Lobbying Sound Transit Board members to consider “dedicated spaces” might help. Our eastside reps are Mary-Alice Burleigh, Councilmember at Kirkland, Fred Butler, Councilmember at Issaquah and John Marchione, Mayor of Redmond. Last time I talked to them, they at least listened closely – but no promises.

– Rich Conrad, City Manager, via email

So there you have it. We got our Park and Ride built for free by Sound Transit, but we have to play by their rules. Which, to be fair, seem to have been open and straightforward since the P&R was planned. We probably should have built another level for residents.

Now it seems like our best option is to lobby Sound Transit.  In the meantime it seems some additional parking at the Town Center is a decent option, if less convenient than the P&R itself.  So thanks to the City Council for working towards that. And here is:

Who to Call to Get a Spot at the P&R

Per our City Manager, call these folks and tell them we need to get to work. I looked up their emails:

  • Alice Burleigh, Councilmember at Kirkland- mburleigh@ci.kirkland.wa.us
  • Fred Butler, Councilmember at Issaquah- fredb@ci.issaquah.wa.us
  • John Marchione, Mayor of Redmond- mayor@redmond.gov

For the record, Sound Transit has done some great work in our mass-transit-challenged metro area, and I support them. But I’ll email and ask politely for a place to park.

No One Could Seriously Believe That 4 Lanes on ICW are Better than 3, Right?

If you’ve driven regularly past Island Crest Way and Merrimount lately, you’ve seen the temporary traffic control. The stakes that protect right turns have improved matters (earlier accidents in the area made it the worst accident location on the Island) but the dented and somewhat run-over appearance of the stakes leads you to believe that work is still needed.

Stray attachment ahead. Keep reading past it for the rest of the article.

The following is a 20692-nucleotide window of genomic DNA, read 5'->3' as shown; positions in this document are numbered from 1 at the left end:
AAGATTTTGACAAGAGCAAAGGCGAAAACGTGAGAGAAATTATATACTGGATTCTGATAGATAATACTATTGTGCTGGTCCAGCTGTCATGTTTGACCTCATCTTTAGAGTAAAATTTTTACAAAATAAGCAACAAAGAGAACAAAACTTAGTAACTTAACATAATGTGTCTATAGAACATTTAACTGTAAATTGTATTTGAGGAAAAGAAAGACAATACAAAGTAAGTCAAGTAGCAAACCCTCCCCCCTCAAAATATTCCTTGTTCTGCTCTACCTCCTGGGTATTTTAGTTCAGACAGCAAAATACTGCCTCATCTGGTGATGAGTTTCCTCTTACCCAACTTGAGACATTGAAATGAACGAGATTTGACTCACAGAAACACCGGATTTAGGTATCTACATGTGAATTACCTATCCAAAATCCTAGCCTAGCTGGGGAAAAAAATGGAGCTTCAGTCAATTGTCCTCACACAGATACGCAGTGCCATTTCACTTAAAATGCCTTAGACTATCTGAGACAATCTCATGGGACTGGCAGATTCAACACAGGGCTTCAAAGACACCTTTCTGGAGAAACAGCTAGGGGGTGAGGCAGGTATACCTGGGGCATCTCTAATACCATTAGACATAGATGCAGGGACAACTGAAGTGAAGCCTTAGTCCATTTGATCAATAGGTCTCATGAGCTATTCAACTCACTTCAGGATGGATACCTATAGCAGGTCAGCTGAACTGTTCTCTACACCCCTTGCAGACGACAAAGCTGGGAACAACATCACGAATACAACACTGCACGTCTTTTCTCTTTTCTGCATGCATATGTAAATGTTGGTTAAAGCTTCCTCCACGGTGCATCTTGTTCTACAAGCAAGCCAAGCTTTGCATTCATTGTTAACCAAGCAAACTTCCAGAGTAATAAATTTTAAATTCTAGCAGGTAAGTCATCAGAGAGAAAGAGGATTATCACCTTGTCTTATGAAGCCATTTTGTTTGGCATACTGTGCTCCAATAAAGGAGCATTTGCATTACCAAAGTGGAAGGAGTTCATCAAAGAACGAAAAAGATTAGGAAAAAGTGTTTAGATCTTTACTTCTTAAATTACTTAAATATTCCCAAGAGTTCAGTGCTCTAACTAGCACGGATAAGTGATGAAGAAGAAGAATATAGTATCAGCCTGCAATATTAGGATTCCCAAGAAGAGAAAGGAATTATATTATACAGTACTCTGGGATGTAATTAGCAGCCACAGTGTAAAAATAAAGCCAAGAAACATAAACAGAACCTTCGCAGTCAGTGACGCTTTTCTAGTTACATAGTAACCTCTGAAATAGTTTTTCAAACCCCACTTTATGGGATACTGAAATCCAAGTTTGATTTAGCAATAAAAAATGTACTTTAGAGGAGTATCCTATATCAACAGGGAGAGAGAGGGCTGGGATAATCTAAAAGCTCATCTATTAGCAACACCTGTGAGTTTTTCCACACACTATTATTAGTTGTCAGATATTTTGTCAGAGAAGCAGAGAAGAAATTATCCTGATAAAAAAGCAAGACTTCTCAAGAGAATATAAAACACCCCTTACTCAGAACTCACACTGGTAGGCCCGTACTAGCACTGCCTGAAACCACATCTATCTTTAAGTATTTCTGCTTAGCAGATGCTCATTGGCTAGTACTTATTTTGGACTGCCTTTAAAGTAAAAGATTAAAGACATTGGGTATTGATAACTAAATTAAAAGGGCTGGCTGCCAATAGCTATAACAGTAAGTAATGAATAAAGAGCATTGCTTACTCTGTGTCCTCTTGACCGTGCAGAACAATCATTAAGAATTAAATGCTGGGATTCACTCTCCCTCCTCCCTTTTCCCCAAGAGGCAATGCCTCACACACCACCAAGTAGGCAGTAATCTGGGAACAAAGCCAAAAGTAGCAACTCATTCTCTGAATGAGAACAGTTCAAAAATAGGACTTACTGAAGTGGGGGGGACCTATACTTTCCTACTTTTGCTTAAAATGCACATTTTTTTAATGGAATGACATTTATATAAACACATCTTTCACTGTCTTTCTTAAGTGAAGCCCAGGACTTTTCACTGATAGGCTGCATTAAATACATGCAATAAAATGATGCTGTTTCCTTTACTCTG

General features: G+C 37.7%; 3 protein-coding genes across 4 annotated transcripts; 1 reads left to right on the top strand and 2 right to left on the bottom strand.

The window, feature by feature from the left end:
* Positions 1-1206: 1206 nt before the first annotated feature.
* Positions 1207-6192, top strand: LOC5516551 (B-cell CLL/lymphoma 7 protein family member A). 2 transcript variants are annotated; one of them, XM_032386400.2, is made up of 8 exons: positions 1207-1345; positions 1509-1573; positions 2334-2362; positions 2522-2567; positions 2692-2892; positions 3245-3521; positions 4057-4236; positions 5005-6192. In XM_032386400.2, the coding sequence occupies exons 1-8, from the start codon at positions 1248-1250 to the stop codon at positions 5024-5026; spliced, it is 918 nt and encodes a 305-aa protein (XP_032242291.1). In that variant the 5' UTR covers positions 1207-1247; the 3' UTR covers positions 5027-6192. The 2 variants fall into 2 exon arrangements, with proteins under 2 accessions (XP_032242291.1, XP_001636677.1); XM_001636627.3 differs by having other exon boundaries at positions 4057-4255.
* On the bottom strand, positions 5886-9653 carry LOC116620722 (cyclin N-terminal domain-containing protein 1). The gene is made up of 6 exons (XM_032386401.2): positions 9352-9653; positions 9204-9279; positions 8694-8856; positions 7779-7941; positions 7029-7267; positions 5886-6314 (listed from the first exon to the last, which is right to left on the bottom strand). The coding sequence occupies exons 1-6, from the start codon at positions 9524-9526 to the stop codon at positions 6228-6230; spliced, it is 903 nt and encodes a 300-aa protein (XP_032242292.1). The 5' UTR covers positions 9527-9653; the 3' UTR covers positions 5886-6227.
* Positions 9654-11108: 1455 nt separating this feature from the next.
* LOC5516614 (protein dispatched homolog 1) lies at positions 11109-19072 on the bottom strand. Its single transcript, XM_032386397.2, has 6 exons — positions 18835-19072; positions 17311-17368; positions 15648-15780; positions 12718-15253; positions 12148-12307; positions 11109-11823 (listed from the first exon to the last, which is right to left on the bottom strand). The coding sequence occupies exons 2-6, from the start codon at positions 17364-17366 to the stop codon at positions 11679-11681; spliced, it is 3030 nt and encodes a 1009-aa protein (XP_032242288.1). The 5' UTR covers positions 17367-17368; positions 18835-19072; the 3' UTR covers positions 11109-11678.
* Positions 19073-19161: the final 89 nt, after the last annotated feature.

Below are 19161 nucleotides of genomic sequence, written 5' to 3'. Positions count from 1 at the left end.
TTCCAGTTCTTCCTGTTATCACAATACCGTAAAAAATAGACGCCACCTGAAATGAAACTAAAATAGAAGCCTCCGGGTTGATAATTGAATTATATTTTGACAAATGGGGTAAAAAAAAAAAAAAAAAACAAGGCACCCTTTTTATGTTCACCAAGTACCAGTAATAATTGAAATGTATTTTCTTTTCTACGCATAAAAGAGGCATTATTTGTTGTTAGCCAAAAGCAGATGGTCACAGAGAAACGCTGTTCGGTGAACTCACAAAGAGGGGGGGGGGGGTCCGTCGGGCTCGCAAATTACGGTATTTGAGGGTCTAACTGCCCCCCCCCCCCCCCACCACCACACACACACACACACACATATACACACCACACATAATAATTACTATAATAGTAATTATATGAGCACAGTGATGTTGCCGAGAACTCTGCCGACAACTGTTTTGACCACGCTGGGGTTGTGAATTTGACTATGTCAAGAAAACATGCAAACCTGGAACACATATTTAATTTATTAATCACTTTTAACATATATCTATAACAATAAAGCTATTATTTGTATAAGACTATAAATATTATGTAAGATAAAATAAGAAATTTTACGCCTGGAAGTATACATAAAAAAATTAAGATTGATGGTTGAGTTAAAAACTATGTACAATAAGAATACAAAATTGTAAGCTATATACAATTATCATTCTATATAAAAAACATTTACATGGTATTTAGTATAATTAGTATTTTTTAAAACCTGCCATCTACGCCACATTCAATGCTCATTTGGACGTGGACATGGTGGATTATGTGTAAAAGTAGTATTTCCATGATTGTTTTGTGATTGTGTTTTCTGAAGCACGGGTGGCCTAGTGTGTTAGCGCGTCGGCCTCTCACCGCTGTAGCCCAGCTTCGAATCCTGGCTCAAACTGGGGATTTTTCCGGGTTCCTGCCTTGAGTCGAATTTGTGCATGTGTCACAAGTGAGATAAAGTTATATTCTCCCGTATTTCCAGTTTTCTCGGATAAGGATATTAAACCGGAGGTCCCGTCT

The problem intersection:

The question I pose: how could any but a three-lane solution make sense? The heart of the argument is that where ICW is four lanes, north of 53rd St, it’s an uninviting highway. Where it’s three lanes (two driving lanes, plus a turn lane with islands in between) it’s a relaxing boulevard.

As evidence, I present photos. Three lanes: pretty.

Four lanes: ugly. Not the house, the street.

There are reasons beyond aesthetics. Sometimes I run in the mornings, and ICW is virtually impossible to cross where it’s four lanes. Even my husband, who is almost universally in favor of faster traffic, all the time, thinks that the speed should be lower. Drivers don’t gain much time from a driving faster on ICW, and the speed creates a lot of danger in a residential community such as the Island.

The City Council has done research and held hearings on the subject. You have to applaud the City Council for being open enough to include, in the notes, this comment: “probably the worst traffic management scheme I have ever seen.” In general the comments included a mix of articulation of problems, like “there’s too much last minute lane shifting/merging” and solutions, such as “Just make ICW a 3 lane roadway.” The only obvious solution, of course.

Ironically, the decision had been made in favor of three lanes, and according to the Reporter, is being reconsidered.

My certainty aside, your comments are welcome. What do you think?

Mercer Island’s Permit for Tent City: Not All Sausage is Good Sausage

Update: Yesterday (July 28th) the Mercer Island Reporter reported that the restraining order against Tent City had been denied.

I’ve been writing about Tent City and trying to put on this blog relevant information, like posting the website on all the fliers up around town, or a video of images from a former encampment.

But some of our neighbors have been much more involved than I. They’ve been to the City Council planning meetings and researched past encampments. They’re saying it’s the process as much as the concept of Tent City that riles them: that the Temporary Use Permit (TUP) was drafted in private and doesn’t include necessary safeguards.

Whatever your thoughts on Tent City, we’ve got to decide issues like this openly. Like any public act- building a highway, for example- people need to have a say early enough to influence the outcome.

So I’m going to turn over this blog to one of those neighbors. This was written by Tara Johnson, apparently to the City Council. The chart below is hers also.

Click for pdf